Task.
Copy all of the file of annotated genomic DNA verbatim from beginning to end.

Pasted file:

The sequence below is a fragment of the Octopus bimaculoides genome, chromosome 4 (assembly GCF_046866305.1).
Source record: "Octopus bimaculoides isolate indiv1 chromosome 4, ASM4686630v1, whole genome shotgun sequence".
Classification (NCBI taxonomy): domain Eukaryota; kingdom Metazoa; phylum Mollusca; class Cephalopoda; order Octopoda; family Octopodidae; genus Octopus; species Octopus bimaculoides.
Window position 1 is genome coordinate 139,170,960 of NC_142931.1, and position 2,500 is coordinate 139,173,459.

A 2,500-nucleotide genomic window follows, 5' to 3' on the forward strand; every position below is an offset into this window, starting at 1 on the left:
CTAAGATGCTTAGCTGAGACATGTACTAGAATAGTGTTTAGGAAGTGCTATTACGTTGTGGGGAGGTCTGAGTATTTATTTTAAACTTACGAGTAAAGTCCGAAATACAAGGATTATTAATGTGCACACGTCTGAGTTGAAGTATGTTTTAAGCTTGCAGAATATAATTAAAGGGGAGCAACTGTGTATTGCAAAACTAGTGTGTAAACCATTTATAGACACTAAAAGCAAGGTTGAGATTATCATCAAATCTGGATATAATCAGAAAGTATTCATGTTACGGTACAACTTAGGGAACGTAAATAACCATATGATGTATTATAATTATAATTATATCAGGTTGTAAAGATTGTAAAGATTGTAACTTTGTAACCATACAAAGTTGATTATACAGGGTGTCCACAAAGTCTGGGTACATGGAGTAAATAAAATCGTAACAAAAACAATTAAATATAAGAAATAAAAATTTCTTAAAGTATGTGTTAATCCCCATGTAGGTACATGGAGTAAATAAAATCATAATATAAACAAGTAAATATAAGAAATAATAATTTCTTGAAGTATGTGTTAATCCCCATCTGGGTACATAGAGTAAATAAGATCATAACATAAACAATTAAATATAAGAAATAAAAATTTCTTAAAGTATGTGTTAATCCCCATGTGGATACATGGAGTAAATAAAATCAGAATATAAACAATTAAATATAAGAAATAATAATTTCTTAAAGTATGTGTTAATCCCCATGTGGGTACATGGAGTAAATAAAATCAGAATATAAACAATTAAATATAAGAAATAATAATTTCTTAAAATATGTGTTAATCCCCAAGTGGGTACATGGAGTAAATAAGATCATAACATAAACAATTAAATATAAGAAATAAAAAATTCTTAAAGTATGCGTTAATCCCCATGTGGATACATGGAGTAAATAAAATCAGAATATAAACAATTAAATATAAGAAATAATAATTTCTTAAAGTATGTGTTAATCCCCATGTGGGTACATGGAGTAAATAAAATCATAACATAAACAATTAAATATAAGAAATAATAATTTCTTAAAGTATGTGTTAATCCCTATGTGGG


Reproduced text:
The sequence below is a fragment of the Octopus bimaculoides genome, chromosome 4 (assembly GCF_046866305.1).
Source record: "Octopus bimaculoides isolate indiv1 chromosome 4, ASM4686630v1, whole genome shotgun sequence".
Classification (NCBI taxonomy): domain Eukaryota; kingdom Metazoa; phylum Mollusca; class Cephalopoda; order Octopoda; family Octopodidae; genus Octopus; species Octopus bimaculoides.
Window position 1 is genome coordinate 139,170,960 of NC_142931.1, and position 2,500 is coordinate 139,173,459.

A 2,500-nucleotide genomic window follows, 5' to 3' on the forward strand; every position below is an offset into this window, starting at 1 on the left:
CTAAGATGCTTAGCTGAGACATGTACTAGAATAGTGTTTAGGAAGTGCTATTACGTTGTGGGGAGGTCTGAGTATTTATTTTAAACTTACGAGTAAAGTCCGAAATACAAGGATTATTAATGTGCACACGTCTGAGTTGAAGTATGTTTTAAGCTTGCAGAATATAATTAAAGGGGAGCAACTGTGTATTGCAAAACTAGTGTGTAAACCATTTATAGACACTAAAAGCAAGGTTGAGATTATCATCAAATCTGGATATAATCAGAAAGTATTCATGTTACGGTACAACTTAGGGAACGTAAATAACCATATGATGTATTATAATTATAATTATATCAGGTTGTAAAGATTGTAAAGATTGTAACTTTGTAACCATACAAAGTTGATTATACAGGGTGTCCACAAAGTCTGGGTACATGGAGTAAATAAAATCGTAACAAAAACAATTAAATATAAGAAATAAAAATTTCTTAAAGTATGTGTTAATCCCCATGTAGGTACATGGAGTAAATAAAATCATAATATAAACAAGTAAATATAAGAAATAATAATTTCTTGAAGTATGTGTTAATCCCCATCTGGGTACATAGAGTAAATAAGATCATAACATAAACAATTAAATATAAGAAATAAAAATTTCTTAAAGTATGTGTTAATCCCCATGTGGATACATGGAGTAAATAAAATCAGAATATAAACAATTAAATATAAGAAATAATAATTTCTTAAAGTATGTGTTAATCCCCATGTGGGTACATGGAGTAAATAAAATCAGAATATAAACAATTAAATATAAGAAATAATAATTTCTTAAAATATGTGTTAATCCCCAAGTGGGTACATGGAGTAAATAAGATCATAACATAAACAATTAAATATAAGAAATAAAAAATTCTTAAAGTATGCGTTAATCCCCATGTGGATACATGGAGTAAATAAAATCAGAATATAAACAATTAAATATAAGAAATAATAATTTCTTAAAGTATGTGTTAATCCCCATGTGGGTACATGGAGTAAATAAAATCATAACATAAACAATTAAATATAAGAAATAATAATTTCTTAAAGTATGTGTTAATCCCTATGTGGG